3 Creative Ways Local Businesses Can Use Mobile POS

You can use cloud POS to modernize and revolutionize your small business.

One way to breathe a gust of new life into your local business is via mobile point-of-sale — technology that lets you take on-the-go credit card payments from your smartphone or tablet.

For some businesses, mobile sales make perfect sense — say, a mobile dog-grooming business, food truck, delivery service, or any other small business without a traditional storefront.

However, even if you operate a brick-and-mortar store or restaurant that doesn’t lend itself perfectly to mobile sales, there are still some cool and useful ways you can use mobile POS.

Learn how you can mobilize your local business, and more about how mobile POS works in general.


What is mobile POS exactly?

Point of Sale (a.k.a. POS) is the the place where a business’s customers pay for their goods or services.

Pre-computer age, a POS system basically consisted of a cash register and a ledger. Today, much of the process is digitized. Most (but not all) systems still have a cash drawer, as well some type of computer terminal, a credit card reader, receipt printer, and other related equipment.

In the past few years, several mobile POS systems have entered the scene. These software services allow merchants to take payments from an iPhone, an iPad, or even an android phone.


Mobile App Development Tips For Appreneurs
Photo: © everything possible, YFS Magazine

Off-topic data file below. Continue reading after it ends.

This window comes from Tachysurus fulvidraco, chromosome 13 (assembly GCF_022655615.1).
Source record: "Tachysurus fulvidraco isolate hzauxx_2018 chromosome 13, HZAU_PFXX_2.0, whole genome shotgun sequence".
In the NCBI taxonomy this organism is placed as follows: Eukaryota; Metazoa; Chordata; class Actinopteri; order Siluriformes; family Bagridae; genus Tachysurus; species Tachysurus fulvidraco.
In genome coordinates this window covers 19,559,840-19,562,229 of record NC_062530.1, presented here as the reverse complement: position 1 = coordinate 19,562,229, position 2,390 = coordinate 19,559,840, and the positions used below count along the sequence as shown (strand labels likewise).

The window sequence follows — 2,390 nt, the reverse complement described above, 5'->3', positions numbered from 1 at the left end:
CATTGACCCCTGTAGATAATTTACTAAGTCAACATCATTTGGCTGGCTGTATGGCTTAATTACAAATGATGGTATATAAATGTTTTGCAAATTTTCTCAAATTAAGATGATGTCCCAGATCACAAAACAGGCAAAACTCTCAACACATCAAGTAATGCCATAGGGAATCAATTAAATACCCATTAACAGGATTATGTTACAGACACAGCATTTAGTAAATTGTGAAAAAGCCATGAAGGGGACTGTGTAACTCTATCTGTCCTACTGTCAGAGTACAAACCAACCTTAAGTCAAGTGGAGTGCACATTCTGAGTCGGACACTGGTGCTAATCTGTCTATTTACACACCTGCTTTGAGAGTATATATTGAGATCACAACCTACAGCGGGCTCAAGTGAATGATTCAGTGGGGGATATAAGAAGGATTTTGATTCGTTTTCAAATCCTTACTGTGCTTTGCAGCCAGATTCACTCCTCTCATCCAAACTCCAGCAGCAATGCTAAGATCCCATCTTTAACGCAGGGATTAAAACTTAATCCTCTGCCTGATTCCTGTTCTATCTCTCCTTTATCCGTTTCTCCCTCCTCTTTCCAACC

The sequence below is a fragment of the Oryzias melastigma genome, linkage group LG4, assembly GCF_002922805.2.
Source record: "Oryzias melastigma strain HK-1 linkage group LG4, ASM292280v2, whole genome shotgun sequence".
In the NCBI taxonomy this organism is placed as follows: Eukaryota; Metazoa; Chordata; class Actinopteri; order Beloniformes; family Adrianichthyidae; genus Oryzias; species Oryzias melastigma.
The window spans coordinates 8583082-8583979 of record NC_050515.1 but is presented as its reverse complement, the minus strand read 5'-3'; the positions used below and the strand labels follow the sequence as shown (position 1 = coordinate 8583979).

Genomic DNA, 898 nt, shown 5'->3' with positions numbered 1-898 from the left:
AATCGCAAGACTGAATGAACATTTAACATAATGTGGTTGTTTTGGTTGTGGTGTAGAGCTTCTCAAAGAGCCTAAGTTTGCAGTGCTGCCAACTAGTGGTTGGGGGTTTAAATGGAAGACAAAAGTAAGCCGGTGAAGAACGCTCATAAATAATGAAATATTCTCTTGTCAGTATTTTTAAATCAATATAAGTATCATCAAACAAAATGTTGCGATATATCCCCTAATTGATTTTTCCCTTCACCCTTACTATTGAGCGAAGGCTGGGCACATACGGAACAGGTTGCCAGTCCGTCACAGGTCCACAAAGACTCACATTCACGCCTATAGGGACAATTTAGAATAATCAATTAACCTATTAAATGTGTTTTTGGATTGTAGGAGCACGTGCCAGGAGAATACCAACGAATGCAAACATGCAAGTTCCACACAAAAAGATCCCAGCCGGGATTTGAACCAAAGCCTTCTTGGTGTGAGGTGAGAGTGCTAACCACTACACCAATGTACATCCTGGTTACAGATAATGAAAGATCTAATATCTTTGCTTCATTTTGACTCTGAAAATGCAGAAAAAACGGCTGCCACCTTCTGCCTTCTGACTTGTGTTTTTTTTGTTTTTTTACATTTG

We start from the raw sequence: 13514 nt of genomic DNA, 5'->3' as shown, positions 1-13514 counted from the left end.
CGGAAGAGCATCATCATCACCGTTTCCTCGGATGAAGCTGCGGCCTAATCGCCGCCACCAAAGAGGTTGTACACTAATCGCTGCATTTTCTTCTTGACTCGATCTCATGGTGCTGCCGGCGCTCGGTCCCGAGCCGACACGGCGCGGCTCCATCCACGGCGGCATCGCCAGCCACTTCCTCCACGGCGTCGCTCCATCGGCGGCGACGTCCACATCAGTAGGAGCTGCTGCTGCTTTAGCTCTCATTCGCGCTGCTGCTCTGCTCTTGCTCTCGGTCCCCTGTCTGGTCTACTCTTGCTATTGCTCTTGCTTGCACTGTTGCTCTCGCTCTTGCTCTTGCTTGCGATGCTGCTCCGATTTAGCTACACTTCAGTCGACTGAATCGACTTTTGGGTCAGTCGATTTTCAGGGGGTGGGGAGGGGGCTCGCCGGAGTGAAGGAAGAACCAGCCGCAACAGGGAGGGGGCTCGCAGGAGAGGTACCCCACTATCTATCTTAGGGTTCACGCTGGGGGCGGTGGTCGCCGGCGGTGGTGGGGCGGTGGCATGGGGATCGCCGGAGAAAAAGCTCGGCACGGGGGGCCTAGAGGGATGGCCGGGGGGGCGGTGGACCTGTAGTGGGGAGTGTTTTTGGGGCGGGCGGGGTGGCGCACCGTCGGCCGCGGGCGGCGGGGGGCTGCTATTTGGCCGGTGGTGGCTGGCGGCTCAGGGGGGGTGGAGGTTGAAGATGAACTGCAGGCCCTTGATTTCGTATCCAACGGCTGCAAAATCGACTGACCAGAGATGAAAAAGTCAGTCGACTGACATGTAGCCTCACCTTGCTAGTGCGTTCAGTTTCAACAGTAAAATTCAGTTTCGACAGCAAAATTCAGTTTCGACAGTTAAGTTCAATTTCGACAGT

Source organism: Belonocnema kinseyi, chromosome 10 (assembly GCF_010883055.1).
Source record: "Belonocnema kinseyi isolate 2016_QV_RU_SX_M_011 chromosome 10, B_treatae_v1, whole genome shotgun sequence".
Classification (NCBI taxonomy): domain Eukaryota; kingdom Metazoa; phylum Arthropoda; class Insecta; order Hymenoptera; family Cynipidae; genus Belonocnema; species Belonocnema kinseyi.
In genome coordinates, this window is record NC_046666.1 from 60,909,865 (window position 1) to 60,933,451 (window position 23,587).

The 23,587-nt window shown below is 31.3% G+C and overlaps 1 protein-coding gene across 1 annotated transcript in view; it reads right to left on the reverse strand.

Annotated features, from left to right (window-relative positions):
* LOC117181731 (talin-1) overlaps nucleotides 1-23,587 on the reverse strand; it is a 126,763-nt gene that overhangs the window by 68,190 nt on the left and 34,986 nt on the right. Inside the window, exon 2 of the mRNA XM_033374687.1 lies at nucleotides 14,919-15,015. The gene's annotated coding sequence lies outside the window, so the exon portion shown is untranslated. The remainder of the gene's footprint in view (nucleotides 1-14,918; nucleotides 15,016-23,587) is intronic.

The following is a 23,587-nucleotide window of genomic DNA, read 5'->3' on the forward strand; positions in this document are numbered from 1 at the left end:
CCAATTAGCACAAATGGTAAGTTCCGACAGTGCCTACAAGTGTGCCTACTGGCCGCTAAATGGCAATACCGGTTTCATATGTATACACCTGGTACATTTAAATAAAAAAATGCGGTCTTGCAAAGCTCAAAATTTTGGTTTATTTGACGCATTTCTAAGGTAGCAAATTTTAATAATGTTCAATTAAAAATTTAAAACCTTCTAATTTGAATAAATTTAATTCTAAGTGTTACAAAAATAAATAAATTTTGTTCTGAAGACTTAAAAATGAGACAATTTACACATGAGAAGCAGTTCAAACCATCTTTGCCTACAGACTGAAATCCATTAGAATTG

A few basic mobile POS solutions that let you take on-the-fly credit card payments from your mobile phone include Square, PayPal Here, and Spark Pay. You can use these mobile payment apps on an as-needed basis, and all you really need is a smartphone with the app downloaded on it.

Then, there are iPad POS solutions like ShopKeep, Shopify, and Vend, which are more robust, all-in-one mobile systems that you can also use as your main POS at your brick-and-mortar store or restaurant; the only caveat for these is that you will need a WiFi connection. These software-as-a-service (or “SaaS”) POS’s typically charge a monthly fee, but usually come out to be way cheaper than a Windows-based POS like Micros.


Using mobile POS to power your business

Now that we’ve got all that technical mumbo-jumbo out of the way, on to the fun part: how you can actually use mobile POS to power your small business.


1. At local events

Sure, a lot of small businesses don’t have the estimated $50K it would take to buy a food truck or a retail truck (yes, that’s a thing). Nevertheless, you might still make occasional “mobile” sales, i.e., any sale not conducted from your regular storefront.

Practically any type of retail, online or restaurant business can benefit from mobile sales, either by setting up a limited-time event with a pop-up shop, or by piggybacking on a local event in your community.

Not only does this kind of innovative mobile setup help you get some extra sales, but it also increases your business’s visibility in the community, via word-of-mouth marketing.

Whether you set up a pop-up shop, rent a van or food truck to tailgate corporate events, or set up a booth or concession stand at a local festival, you can use a mobile POS system to your advantage.

You can of course use this type of setup to sell food or merchandise, or perhaps gift cards/vouchers if you don’t sell any tangible goods. In addition to making mobile sales, special events are also an opportunity to give away coupons, free consultations, or free samples that will introduce people to your business in a favorable way.